Two men shot each other as they took turns to wear a bulletproof vest during a night of drinking, according to Arkansas deputies.
Charles Eugene Ferris, 50, and Christopher Hicks, 36, were both arrested on March 31 in connection with aggravated assault, a Class D felony, reported KFSM.
Deputies were alerted by staff at the hospital where Ferris had gone with an injury to his chest, caused by a .22 rifle bullet hitting his bulletproof vest, which had a total of six bullet holes, according to an arrest affidavit cited by local media.
The “asset” had dropped him off at his vehicle before he dumped his weapons and drove himself to Mercy Hospital.
But when his wife arrived at the hospital, deputies heard another story: Ferris and Hicks had shot each other after drinking on the back porch and taking turns to don the bulletproof vest.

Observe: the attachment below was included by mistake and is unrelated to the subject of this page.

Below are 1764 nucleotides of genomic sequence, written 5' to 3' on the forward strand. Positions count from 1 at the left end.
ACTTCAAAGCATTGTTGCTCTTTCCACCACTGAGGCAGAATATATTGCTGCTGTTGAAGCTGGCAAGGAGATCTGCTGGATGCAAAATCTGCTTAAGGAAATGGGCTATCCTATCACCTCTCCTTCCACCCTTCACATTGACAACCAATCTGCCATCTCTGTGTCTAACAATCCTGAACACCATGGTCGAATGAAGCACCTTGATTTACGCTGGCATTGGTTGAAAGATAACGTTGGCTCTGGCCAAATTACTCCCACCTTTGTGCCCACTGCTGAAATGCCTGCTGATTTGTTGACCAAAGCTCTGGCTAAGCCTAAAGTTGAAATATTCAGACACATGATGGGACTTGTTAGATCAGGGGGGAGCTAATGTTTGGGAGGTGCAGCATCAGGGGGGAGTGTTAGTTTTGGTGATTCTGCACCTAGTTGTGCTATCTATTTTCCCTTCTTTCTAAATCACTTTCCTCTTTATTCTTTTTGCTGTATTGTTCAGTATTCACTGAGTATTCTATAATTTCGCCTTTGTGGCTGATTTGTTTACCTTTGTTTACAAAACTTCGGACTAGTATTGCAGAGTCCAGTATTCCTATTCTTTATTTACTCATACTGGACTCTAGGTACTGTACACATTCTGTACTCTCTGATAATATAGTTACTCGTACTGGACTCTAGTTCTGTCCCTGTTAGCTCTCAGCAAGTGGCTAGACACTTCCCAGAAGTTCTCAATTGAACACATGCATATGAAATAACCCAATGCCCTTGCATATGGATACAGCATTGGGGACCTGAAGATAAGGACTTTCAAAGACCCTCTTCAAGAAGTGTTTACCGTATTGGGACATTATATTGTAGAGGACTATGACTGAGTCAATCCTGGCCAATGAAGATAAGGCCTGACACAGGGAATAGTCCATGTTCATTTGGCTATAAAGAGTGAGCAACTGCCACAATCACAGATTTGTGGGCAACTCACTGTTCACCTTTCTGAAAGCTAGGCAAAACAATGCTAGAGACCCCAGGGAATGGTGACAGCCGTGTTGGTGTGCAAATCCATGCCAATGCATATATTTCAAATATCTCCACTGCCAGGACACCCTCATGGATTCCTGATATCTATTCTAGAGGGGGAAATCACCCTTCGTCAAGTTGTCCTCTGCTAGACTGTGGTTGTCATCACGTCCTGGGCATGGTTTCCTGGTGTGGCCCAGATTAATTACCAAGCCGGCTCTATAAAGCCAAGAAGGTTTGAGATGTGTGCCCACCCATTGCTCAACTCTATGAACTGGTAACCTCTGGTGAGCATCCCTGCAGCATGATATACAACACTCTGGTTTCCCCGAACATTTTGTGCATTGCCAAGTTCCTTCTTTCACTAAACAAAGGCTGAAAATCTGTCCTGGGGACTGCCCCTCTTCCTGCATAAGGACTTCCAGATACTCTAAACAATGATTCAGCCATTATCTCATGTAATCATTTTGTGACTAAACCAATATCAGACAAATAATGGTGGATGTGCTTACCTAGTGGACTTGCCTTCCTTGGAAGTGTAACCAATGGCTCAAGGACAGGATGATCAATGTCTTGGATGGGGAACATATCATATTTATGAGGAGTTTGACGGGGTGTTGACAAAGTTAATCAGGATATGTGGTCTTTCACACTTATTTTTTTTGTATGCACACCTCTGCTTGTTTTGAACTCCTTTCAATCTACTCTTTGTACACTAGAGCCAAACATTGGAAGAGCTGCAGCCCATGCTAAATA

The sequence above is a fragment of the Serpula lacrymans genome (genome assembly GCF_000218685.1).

According to Arkansas online, she heard a gunshot and went outside to find her husband had a mark on his chest. When he later began to complain of his injury, she told him to go to the hospital.
Ferris admitted to deputies he made up the story because he didn’t want to get his friend into trouble.
Hicks obliged, hitting him in the chest with a .22- caliber semi-automatic rifle.
Ferris took off the vest, and Hicks put it on. At this point, Ferris said the pain of being shot had made him “angry,” so he “unloaded the clip” with the remaining five rounds into Hicks’s back.
Both men have hearings set for May 3 in Benton County Circuit Court.
The type of bulletproof vest was not mentioned in reports.
Modern bulletproof vests are usually made of Kevlar—a substance originally developed in the 1970s intended to replace steel belting in tires.
Before Kevlar, soldiers had only flak jackets made ballistic nylon, designed during World War II to protect from ammunition fragments. They offered some reassurance, but were ineffective against most rifle and pistol fire.
These days dramatic demonstrations of bulletproof vests can be found on YouTube as inventors allow themselves to be shot wearing their protective gear.
Back in the 1970s, pioneer of the Kevlar bulletproof vest Richard Davis would strap on his vest, and shoot himself with a gun provided by the agency he was pitching to, during dramatic demonstrations.